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Marit Bjørgen, most decorated Winter Olympian, retires

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Marit Bjørgen, the most decorated Winter Olympian with 15 medals, is retiring from cross-country skiing, one month after her fifth Olympics.

“I don’t have the motivation needed to give 100 percent for another season, and that’s why I choose to retire,” the 38-year-old mother told Norwegian TV, according to The Associated Press. “It’s been an era in my life, more than 20 years. So it’s special thing to say that this is my last season as a top athlete.”

Bjørgen capped her career with five medals, including two golds, in PyeongChang to break countryman Ole Einar Bjørndalen‘s record for most Winter Olympic medals. She was the most decorated athlete in any sport in PyeongChang.

She also tied Bjørndalen, who announced his retirement Tuesday, and 1990s Norwegian cross-country star Bjørn Daehlie for the Winter Games gold medal record of eight.

“She’s the greatest female skier of all time,” five-time U.S. Olympian Kikkan Randall said last year. Bjørgen and Randall both took the 2015-16 season off to have baby boys. When they returned, Randall noticed Bjørgen more open. They conversed about their children.

Bjørgen was most dominant in her Olympic farewell, winning the last event of the PyeongChang Games, the 30km, by 109 seconds, the largest Olympic cross-country margin of victory in 38 years.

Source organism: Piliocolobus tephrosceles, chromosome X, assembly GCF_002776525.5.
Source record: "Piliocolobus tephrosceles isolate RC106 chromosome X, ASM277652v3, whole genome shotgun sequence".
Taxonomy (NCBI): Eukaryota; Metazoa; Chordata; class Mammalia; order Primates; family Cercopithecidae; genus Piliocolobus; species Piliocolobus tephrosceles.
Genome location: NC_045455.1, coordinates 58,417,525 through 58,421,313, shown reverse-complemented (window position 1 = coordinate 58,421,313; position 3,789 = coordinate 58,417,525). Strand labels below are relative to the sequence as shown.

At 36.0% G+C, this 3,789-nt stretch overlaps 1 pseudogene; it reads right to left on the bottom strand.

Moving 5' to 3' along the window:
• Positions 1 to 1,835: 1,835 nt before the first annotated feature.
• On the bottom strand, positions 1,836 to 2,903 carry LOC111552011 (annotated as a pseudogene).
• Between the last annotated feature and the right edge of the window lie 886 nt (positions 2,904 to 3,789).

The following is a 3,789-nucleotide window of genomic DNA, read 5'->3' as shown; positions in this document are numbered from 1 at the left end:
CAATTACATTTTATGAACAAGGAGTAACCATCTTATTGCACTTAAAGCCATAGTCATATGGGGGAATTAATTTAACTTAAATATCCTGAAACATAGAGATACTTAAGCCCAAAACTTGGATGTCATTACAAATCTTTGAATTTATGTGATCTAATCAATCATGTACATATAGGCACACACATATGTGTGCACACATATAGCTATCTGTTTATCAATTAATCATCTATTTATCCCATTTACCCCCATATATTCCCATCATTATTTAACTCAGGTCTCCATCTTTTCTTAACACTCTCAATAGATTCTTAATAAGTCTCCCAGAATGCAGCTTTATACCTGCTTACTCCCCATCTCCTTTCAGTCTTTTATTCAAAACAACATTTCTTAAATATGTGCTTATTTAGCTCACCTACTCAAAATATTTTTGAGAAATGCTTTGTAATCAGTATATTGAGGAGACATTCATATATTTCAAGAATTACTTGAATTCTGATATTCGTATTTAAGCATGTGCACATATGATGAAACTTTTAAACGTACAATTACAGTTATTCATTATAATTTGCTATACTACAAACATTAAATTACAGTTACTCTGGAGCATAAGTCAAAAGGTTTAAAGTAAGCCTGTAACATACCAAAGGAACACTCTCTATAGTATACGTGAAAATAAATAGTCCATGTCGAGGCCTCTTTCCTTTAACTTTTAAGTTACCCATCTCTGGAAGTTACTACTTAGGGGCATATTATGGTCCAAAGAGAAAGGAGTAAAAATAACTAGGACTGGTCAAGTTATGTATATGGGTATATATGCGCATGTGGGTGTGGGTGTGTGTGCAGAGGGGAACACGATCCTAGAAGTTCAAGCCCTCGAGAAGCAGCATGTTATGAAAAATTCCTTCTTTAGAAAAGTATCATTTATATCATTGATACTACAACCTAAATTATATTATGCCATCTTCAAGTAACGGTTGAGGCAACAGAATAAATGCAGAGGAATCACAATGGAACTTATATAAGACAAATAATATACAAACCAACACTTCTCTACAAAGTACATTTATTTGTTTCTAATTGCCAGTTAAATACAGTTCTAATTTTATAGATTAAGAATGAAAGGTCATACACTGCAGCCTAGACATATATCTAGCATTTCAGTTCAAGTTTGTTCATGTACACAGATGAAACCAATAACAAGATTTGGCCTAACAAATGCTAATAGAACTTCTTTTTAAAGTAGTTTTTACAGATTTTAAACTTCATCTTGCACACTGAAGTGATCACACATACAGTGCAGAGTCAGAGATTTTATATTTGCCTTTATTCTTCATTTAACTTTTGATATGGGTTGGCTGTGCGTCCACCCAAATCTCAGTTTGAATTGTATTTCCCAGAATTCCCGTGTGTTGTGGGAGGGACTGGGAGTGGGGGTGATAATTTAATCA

Bjørgen also earned 26 world championships medals, including 18 golds, from 2003 through 2017, and won a record 114 individual World Cup races in 303 starts since 1999, with four overall season titles.

The next-highest athlete, longtime rival Justyna Kowalczyk of Poland, won 50 World Cups.

(In 2010, Kowalczyk made news by telling Polish media after Norway’s Olympic relay win that “[Bjørgen] wouldn’t have won without her medicine,” referring to Bjørgen’s use of an inhaler for asthma. Kowalczyk later backtracked. “I’m really sorry, because this was not a good time to have this conversation. This was not an attack on Marit. Marit to me is a very good athlete.” There has never been a report of Bjørgen failing a drug test, and she is respected on the international circuit, namely by U.S. veterans.)

Like Jessie Diggins, who won the first U.S. Olympic cross-country title with Randall in the team sprint in PyeongChang. Diggins remembered winning a World Cup over Bjørgen for the first time in 2016. Bjørgen congratulated her by name. Diggins was impressed that Bjørgen even knew her name.

“She embodies professionalism more than anyone I’ve ever met,” Diggins said. “She notices what other people do well.”

Bjørgen, who grew up on a farm outside Trondheim in Central Norway, made her Olympic debut at Salt Lake City in 2002, without a World Cup top-10 finish to her name.

She was 50th in her first Olympic event. She left those Games with a silver medal in the relay, though she skied the slowest leg of any of the 12 women on the podium.

Bjørgen made her rise between Salt Lake City and Torino 2006, winning World Cup overall titles in 2004-05 and 2005-06 with individual gold medals at both world championships in that Olympic cycle, too.

But Bjørgen left Torino with just a single silver medal, plagued by illness.

She struggled between the 2006 and 2010 Olympics, with a best individual finish of ninth at the world championships in 2007 and 2009. She didn’t win any individual World Cup races in the 2008-09 season.